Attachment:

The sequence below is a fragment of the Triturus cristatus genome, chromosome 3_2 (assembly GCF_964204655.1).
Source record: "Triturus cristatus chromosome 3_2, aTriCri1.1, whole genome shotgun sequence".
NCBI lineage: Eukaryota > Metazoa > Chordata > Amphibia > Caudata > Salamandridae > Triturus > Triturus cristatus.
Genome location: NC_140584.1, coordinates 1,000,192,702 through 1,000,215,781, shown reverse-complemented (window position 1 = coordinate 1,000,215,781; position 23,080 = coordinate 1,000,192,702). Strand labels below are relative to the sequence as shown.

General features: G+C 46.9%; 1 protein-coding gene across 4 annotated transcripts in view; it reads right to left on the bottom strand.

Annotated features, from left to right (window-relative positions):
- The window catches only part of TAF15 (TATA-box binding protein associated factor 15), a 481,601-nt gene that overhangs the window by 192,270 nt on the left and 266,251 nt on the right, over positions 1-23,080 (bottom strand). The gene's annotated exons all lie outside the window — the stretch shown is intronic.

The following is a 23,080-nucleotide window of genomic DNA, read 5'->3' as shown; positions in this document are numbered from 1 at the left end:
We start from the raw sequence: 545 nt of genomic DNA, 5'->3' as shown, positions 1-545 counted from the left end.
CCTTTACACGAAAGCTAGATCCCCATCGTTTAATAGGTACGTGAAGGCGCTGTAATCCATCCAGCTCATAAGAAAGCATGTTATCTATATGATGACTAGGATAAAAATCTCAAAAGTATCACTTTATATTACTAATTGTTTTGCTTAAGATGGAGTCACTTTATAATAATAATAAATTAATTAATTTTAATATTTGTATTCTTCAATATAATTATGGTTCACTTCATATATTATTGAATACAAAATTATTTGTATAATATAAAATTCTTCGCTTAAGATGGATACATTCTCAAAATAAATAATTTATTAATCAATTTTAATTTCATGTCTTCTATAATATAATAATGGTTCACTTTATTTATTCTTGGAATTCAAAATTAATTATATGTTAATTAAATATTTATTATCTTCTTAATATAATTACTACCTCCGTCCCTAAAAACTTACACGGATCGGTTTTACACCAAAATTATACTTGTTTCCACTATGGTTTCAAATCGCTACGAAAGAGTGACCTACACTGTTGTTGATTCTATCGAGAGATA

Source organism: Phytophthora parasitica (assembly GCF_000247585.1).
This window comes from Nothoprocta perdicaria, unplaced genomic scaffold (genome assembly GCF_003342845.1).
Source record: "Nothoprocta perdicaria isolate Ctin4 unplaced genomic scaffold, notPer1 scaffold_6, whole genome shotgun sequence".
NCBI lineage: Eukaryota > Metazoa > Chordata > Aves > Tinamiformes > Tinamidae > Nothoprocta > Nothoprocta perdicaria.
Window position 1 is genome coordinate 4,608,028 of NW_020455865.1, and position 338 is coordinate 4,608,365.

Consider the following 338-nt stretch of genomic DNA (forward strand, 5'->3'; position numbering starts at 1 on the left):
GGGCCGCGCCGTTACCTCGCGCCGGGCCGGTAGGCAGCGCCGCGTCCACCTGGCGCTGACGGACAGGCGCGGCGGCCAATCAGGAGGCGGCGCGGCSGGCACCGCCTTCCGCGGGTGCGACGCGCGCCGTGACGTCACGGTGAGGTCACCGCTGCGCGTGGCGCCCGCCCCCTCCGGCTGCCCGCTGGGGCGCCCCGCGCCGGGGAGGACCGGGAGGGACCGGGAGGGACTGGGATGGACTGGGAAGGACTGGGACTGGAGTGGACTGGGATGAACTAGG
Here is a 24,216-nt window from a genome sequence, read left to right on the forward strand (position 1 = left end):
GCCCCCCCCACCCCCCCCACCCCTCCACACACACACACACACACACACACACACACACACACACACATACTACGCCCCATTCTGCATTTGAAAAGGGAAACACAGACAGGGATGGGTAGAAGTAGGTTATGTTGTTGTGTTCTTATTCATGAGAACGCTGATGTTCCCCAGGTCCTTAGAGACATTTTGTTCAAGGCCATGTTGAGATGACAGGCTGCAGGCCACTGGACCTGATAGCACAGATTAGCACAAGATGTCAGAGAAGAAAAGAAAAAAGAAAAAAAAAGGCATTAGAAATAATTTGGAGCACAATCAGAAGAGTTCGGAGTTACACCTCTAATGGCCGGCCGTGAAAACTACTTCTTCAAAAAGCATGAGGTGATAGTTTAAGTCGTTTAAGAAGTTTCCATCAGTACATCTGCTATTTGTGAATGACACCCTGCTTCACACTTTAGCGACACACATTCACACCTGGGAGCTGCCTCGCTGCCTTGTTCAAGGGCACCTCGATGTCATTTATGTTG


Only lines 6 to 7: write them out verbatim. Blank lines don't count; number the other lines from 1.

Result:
Annotated features, from left to right (window-relative positions):
- The window catches only part of TAF15 (TATA-box binding protein associated factor 15), a 481,601-nt gene that overhangs the window by 192,270 nt on the left and 266,251 nt on the right, over positions 1-23,080 (bottom strand). The gene's annotated exons all lie outside the window — the stretch shown is intronic.